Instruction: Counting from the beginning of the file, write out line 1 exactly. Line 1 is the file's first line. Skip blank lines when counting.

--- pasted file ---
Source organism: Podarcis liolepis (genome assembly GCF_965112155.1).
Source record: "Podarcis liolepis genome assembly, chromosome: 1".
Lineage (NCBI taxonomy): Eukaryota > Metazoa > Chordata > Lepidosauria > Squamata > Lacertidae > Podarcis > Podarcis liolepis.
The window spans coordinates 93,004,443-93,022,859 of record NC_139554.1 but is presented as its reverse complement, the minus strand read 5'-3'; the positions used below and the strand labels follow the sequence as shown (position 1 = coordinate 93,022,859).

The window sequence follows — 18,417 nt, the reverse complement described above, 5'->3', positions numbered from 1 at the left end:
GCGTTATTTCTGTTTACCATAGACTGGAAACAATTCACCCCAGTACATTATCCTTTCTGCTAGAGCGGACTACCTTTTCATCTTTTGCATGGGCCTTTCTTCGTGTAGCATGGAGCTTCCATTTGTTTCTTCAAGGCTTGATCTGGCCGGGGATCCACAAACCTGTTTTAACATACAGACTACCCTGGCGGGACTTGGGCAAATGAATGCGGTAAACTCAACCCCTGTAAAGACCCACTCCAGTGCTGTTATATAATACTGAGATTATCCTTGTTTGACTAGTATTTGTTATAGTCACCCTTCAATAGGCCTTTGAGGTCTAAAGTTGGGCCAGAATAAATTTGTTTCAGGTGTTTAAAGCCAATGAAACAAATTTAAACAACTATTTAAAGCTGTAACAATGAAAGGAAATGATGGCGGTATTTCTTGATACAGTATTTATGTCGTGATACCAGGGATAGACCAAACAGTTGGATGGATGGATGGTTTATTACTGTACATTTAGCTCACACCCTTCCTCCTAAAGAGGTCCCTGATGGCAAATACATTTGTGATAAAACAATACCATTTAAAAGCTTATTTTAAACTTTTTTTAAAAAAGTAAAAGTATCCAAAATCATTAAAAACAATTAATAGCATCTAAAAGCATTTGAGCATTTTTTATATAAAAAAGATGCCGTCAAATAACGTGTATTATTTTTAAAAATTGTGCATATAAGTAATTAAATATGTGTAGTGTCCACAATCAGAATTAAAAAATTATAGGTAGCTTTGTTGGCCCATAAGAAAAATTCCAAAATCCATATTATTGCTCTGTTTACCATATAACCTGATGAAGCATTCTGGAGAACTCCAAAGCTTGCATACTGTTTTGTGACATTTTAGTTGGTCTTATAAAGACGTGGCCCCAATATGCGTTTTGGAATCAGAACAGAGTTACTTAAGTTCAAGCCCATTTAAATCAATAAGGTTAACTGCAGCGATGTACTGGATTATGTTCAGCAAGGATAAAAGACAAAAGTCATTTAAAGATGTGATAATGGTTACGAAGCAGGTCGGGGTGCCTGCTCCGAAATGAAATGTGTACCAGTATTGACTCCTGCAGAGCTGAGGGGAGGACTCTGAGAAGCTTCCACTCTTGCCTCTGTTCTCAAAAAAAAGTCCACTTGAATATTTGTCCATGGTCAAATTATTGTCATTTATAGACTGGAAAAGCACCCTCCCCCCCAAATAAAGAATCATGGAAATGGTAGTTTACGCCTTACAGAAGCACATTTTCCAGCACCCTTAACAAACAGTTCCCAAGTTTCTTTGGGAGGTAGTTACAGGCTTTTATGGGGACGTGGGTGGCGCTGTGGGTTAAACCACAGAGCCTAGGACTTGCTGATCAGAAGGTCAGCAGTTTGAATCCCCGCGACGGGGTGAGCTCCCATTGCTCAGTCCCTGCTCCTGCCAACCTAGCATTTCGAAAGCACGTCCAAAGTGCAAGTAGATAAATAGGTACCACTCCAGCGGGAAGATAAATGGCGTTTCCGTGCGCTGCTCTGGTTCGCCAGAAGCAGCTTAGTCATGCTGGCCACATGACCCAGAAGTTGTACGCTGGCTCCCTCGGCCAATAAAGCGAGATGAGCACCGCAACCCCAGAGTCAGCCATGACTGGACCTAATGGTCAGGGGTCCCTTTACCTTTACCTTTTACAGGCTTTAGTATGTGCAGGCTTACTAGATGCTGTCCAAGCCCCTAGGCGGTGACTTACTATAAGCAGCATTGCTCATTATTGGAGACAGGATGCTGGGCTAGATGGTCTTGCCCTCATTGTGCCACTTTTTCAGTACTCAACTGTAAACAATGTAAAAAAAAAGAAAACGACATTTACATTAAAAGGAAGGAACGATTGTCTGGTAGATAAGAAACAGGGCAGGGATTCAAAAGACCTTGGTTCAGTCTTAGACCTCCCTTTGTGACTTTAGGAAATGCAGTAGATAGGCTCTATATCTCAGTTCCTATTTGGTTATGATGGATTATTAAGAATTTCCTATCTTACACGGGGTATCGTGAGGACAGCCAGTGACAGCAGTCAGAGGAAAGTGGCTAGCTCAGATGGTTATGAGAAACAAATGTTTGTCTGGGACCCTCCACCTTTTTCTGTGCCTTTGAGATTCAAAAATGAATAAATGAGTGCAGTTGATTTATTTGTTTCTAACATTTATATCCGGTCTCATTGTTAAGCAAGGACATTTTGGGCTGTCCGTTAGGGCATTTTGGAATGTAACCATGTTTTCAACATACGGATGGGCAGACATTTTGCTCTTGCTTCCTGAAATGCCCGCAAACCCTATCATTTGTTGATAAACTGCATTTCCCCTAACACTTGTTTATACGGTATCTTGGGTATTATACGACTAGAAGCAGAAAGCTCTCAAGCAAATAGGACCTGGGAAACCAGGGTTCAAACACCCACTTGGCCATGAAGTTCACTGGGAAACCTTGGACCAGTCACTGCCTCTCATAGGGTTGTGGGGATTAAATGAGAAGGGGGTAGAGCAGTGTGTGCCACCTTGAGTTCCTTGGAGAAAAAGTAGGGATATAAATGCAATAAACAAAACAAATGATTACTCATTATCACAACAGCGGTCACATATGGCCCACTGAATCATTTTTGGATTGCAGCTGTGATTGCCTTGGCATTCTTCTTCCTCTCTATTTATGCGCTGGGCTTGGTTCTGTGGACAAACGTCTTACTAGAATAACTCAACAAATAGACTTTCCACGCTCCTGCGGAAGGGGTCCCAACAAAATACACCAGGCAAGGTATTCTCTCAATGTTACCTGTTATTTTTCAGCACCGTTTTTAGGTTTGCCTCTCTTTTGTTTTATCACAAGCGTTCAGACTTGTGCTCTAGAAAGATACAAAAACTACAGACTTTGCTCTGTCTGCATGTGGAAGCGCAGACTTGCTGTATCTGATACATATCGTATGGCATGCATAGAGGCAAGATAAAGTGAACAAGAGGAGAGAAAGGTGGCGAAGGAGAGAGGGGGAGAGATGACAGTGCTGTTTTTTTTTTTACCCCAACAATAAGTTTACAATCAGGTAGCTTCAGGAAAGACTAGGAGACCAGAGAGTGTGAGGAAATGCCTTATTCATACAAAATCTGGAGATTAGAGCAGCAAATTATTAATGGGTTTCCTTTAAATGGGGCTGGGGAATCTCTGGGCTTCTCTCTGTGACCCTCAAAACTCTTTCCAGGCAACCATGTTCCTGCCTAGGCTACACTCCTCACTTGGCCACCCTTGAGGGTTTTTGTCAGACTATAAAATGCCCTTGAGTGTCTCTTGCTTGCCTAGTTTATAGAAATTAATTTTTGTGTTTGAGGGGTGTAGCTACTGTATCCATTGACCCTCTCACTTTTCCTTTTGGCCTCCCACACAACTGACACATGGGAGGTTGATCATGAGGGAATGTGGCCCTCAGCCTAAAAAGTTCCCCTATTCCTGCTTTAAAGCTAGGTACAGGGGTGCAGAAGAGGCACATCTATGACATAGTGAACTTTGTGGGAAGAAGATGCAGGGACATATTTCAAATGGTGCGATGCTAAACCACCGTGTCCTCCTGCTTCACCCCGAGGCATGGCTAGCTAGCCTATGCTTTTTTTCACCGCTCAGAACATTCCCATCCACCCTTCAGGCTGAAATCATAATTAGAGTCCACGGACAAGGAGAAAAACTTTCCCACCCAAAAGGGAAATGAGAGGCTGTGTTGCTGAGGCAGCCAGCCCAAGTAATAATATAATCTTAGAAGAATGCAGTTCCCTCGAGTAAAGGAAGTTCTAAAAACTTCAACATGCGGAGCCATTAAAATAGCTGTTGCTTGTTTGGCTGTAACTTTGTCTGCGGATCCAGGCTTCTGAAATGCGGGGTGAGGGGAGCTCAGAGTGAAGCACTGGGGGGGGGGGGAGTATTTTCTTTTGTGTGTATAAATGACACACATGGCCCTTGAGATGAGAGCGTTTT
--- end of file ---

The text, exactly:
Source organism: Podarcis liolepis (genome assembly GCF_965112155.1).